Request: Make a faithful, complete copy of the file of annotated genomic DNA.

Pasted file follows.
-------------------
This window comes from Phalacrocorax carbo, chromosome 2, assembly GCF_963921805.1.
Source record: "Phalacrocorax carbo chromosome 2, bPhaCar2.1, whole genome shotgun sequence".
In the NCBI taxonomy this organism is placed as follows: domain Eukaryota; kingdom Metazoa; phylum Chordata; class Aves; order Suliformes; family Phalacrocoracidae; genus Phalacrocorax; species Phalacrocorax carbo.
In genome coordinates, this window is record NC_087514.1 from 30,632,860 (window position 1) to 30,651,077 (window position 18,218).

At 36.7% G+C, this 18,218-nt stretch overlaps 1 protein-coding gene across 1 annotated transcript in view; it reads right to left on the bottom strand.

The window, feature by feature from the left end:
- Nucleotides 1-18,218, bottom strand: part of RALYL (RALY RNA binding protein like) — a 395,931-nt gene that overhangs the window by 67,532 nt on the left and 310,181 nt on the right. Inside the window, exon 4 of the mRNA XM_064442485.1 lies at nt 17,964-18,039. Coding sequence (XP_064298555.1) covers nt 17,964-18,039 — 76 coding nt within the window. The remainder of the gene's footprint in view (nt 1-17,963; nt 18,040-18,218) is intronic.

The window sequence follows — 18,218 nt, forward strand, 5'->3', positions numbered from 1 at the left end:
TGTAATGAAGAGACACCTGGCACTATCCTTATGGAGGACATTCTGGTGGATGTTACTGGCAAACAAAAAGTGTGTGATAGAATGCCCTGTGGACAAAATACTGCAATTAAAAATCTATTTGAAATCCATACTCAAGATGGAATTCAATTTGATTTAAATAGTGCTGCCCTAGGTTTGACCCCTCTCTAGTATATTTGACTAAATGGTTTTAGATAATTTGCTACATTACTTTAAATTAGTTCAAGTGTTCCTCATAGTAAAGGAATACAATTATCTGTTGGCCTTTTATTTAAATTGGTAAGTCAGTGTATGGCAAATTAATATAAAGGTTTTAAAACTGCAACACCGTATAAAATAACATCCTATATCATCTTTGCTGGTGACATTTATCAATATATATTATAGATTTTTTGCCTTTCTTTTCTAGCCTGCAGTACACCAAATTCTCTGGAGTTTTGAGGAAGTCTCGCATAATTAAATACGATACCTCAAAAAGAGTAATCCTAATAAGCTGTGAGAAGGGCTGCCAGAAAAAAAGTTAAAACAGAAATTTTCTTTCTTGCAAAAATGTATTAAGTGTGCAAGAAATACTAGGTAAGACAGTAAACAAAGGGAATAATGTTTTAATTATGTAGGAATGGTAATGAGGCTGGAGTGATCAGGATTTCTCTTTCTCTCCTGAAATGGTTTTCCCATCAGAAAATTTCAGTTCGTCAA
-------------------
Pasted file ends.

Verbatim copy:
This window comes from Phalacrocorax carbo, chromosome 2, assembly GCF_963921805.1.
Source record: "Phalacrocorax carbo chromosome 2, bPhaCar2.1, whole genome shotgun sequence".
In the NCBI taxonomy this organism is placed as follows: domain Eukaryota; kingdom Metazoa; phylum Chordata; class Aves; order Suliformes; family Phalacrocoracidae; genus Phalacrocorax; species Phalacrocorax carbo.
In genome coordinates, this window is record NC_087514.1 from 30,632,860 (window position 1) to 30,651,077 (window position 18,218).

At 36.7% G+C, this 18,218-nt stretch overlaps 1 protein-coding gene across 1 annotated transcript in view; it reads right to left on the bottom strand.

The window, feature by feature from the left end:
- Nucleotides 1-18,218, bottom strand: part of RALYL (RALY RNA binding protein like) — a 395,931-nt gene that overhangs the window by 67,532 nt on the left and 310,181 nt on the right. Inside the window, exon 4 of the mRNA XM_064442485.1 lies at nt 17,964-18,039. Coding sequence (XP_064298555.1) covers nt 17,964-18,039 — 76 coding nt within the window. The remainder of the gene's footprint in view (nt 1-17,963; nt 18,040-18,218) is intronic.

The window sequence follows — 18,218 nt, forward strand, 5'->3', positions numbered from 1 at the left end:
TGTAATGAAGAGACACCTGGCACTATCCTTATGGAGGACATTCTGGTGGATGTTACTGGCAAACAAAAAGTGTGTGATAGAATGCCCTGTGGACAAAATACTGCAATTAAAAATCTATTTGAAATCCATACTCAAGATGGAATTCAATTTGATTTAAATAGTGCTGCCCTAGGTTTGACCCCTCTCTAGTATATTTGACTAAATGGTTTTAGATAATTTGCTACATTACTTTAAATTAGTTCAAGTGTTCCTCATAGTAAAGGAATACAATTATCTGTTGGCCTTTTATTTAAATTGGTAAGTCAGTGTATGGCAAATTAATATAAAGGTTTTAAAACTGCAACACCGTATAAAATAACATCCTATATCATCTTTGCTGGTGACATTTATCAATATATATTATAGATTTTTTGCCTTTCTTTTCTAGCCTGCAGTACACCAAATTCTCTGGAGTTTTGAGGAAGTCTCGCATAATTAAATACGATACCTCAAAAAGAGTAATCCTAATAAGCTGTGAGAAGGGCTGCCAGAAAAAAAGTTAAAACAGAAATTTTCTTTCTTGCAAAAATGTATTAAGTGTGCAAGAAATACTAGGTAAGACAGTAAACAAAGGGAATAATGTTTTAATTATGTAGGAATGGTAATGAGGCTGGAGTGATCAGGATTTCTCTTTCTCTCCTGAAATGGTTTTCCCATCAGAAAATTTCAGTTCGTCAA